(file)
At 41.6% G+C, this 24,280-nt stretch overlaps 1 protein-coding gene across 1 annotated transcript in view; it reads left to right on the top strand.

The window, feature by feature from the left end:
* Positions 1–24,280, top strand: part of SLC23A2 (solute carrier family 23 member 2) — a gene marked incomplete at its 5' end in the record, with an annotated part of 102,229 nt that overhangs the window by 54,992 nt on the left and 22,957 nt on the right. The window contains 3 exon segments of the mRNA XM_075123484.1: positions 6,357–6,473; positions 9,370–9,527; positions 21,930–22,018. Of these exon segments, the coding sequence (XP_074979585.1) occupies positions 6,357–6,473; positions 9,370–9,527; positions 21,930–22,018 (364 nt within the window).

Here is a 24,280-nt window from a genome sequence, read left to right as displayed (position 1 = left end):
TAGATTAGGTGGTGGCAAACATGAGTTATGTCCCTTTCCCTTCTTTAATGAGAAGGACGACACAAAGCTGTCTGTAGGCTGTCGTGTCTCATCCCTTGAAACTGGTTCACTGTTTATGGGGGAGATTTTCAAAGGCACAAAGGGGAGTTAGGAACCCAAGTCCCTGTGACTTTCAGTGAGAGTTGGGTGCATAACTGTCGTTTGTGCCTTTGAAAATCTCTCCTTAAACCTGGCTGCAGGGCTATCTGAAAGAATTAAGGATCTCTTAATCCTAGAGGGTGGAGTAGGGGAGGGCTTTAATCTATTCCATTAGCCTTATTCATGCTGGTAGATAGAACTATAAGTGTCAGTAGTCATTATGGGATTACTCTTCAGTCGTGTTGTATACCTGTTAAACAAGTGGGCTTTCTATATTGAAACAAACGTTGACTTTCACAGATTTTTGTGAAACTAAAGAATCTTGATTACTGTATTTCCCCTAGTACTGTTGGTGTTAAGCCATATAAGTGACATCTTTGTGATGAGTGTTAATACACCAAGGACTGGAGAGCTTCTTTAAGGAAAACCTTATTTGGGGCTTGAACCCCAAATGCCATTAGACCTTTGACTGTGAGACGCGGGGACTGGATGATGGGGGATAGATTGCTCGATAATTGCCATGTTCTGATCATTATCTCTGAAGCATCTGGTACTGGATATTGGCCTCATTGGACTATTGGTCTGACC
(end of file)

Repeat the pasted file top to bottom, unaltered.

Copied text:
At 41.6% G+C, this 24,280-nt stretch overlaps 1 protein-coding gene across 1 annotated transcript in view; it reads left to right on the top strand.

The window, feature by feature from the left end:
* Positions 1–24,280, top strand: part of SLC23A2 (solute carrier family 23 member 2) — a gene marked incomplete at its 5' end in the record, with an annotated part of 102,229 nt that overhangs the window by 54,992 nt on the left and 22,957 nt on the right. The window contains 3 exon segments of the mRNA XM_075123484.1: positions 6,357–6,473; positions 9,370–9,527; positions 21,930–22,018. Of these exon segments, the coding sequence (XP_074979585.1) occupies positions 6,357–6,473; positions 9,370–9,527; positions 21,930–22,018 (364 nt within the window).

Here is a 24,280-nt window from a genome sequence, read left to right as displayed (position 1 = left end):
TAGATTAGGTGGTGGCAAACATGAGTTATGTCCCTTTCCCTTCTTTAATGAGAAGGACGACACAAAGCTGTCTGTAGGCTGTCGTGTCTCATCCCTTGAAACTGGTTCACTGTTTATGGGGGAGATTTTCAAAGGCACAAAGGGGAGTTAGGAACCCAAGTCCCTGTGACTTTCAGTGAGAGTTGGGTGCATAACTGTCGTTTGTGCCTTTGAAAATCTCTCCTTAAACCTGGCTGCAGGGCTATCTGAAAGAATTAAGGATCTCTTAATCCTAGAGGGTGGAGTAGGGGAGGGCTTTAATCTATTCCATTAGCCTTATTCATGCTGGTAGATAGAACTATAAGTGTCAGTAGTCATTATGGGATTACTCTTCAGTCGTGTTGTATACCTGTTAAACAAGTGGGCTTTCTATATTGAAACAAACGTTGACTTTCACAGATTTTTGTGAAACTAAAGAATCTTGATTACTGTATTTCCCCTAGTACTGTTGGTGTTAAGCCATATAAGTGACATCTTTGTGATGAGTGTTAATACACCAAGGACTGGAGAGCTTCTTTAAGGAAAACCTTATTTGGGGCTTGAACCCCAAATGCCATTAGACCTTTGACTGTGAGACGCGGGGACTGGATGATGGGGGATAGATTGCTCGATAATTGCCATGTTCTGATCATTATCTCTGAAGCATCTGGTACTGGATATTGGCCTCATTGGACTATTGGTCTGACC